But I’d keep tabs on Fred through various sources from time to time.Fast forward to October 2004. I’m at the Book House in Stuyvesant Plaza in Albany, where I see Fred’s and my mutual friend, going back to the FantaCo days, Rocco Nigro. Rocco says, “Have you seen Fred’s blog?” Well, no, but in point of fact, I had never seen ANYONE’S blog. I had HEARD of blogging, but like most people who had heard of it but had never seen it, I had poo-pooed it out of hand. When I actually READ Fred’s blog, however, I was captivated. Not only did I read it every day, I read all of the stories he had written from the very beginning of his blog back in January 2003. His voice was right there; it was as though he were talking to me back in the day.
Eventually, I contacted Fred and we established an e-mail friendship. I suggested a couple ideas for some blog pieces, which he used.

I also looked at his blogroll. Having gotten totally out of comics since 1994, I started reading and eventually following comic blogger folks such as Mike Sterling, Greg Burgas and Lefty Brown, all with whom I have some contact to this day.
Then I came across the now late comic book writer Steve Gerber’s blog on Fred’s blogroll and that pushed me into starting my OWN blog on May 2, 2005, which Fred generously plugged more than once that first year or two. So to say that Fred is responsible for me blogging would not be an overstatement.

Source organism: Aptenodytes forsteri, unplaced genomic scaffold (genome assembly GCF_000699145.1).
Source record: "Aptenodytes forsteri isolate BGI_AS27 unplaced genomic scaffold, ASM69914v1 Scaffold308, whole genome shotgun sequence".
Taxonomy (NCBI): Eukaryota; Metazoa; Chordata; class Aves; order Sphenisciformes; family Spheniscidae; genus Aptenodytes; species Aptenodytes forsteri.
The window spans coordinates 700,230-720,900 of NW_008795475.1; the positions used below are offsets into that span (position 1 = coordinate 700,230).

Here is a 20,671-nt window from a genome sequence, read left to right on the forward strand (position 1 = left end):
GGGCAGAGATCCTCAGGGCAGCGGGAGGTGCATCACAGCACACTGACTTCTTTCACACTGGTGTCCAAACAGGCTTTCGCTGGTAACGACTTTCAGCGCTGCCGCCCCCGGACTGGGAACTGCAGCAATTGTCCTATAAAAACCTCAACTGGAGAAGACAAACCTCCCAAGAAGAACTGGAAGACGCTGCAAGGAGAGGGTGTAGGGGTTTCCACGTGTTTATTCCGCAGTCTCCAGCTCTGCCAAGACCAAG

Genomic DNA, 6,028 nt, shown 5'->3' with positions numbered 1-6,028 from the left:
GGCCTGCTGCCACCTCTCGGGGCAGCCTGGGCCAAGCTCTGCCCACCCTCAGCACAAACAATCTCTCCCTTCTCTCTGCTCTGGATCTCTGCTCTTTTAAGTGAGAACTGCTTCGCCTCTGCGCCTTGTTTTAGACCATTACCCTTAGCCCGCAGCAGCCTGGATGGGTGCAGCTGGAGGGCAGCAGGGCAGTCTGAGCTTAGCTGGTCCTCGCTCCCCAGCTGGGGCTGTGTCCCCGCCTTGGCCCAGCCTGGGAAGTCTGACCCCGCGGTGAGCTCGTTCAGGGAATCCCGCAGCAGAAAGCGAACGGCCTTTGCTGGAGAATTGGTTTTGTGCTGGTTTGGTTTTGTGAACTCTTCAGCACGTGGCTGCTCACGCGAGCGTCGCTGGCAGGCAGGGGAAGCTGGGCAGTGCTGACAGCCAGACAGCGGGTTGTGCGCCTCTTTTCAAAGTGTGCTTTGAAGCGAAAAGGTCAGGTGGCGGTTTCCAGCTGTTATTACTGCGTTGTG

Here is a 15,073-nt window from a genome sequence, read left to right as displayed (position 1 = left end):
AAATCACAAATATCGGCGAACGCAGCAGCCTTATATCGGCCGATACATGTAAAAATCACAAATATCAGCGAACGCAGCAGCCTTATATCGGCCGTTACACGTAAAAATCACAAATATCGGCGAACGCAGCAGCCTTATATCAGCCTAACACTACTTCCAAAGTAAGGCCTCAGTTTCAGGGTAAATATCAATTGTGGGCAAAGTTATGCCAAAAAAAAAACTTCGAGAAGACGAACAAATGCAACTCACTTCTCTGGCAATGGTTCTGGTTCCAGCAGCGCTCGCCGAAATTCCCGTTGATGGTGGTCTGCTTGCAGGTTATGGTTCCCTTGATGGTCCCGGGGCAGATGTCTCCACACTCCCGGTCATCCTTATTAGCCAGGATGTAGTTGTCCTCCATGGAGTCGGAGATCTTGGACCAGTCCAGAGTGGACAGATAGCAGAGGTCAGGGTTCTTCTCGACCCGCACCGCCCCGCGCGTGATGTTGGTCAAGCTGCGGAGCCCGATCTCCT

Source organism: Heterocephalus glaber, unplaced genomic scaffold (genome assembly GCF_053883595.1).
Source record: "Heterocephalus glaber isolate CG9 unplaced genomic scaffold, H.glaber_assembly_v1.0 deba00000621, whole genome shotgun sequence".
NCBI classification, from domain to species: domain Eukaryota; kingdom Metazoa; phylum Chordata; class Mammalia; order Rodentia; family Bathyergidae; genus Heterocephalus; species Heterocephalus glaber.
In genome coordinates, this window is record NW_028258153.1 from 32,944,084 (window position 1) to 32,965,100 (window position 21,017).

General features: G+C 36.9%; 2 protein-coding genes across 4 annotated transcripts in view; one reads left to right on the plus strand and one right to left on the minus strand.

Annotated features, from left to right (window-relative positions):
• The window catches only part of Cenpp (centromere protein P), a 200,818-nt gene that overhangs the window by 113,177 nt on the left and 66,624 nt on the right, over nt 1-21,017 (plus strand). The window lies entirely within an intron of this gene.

Somewhere along the way, Fred and I decided to meet. There’s a MidSummer’s party in upstate New York my wife and I have attended frequently. so, for about three years in a row – but not, alas, in 2009 – the day after the party, we’d travel over to Fred & Lynn’s house for the afternoon. Fred and I would speak in some blogging and pop culture shorthand that occasionally left our wives mystified.
Ever since the folks at Image put out THE NEARLY COMPLETE ESSENTIAL HEMBECK ARCHIVES OMNIBUS in the spring of 2008, I’ve seen Fred at various comic book shows, once in Saratoga Springs, but usually in Colonie, both near Albany. Frankly, seeing Fred is the primary reason for going, along with our friend Rocco; I might even have an ADD sighting.

I do wish Fred had time to blog more often. He was a daily guy for a number of years, but he’s only posted six times the first 28 days of this month. But he’s had a good reason: he’s been compiling a new feature on his blog: Hey, Did I Tell You About That MOVIE I Saw Recently? Fred’s probably seen more movies in the past 10 months than I’ve seen in the past 10 years.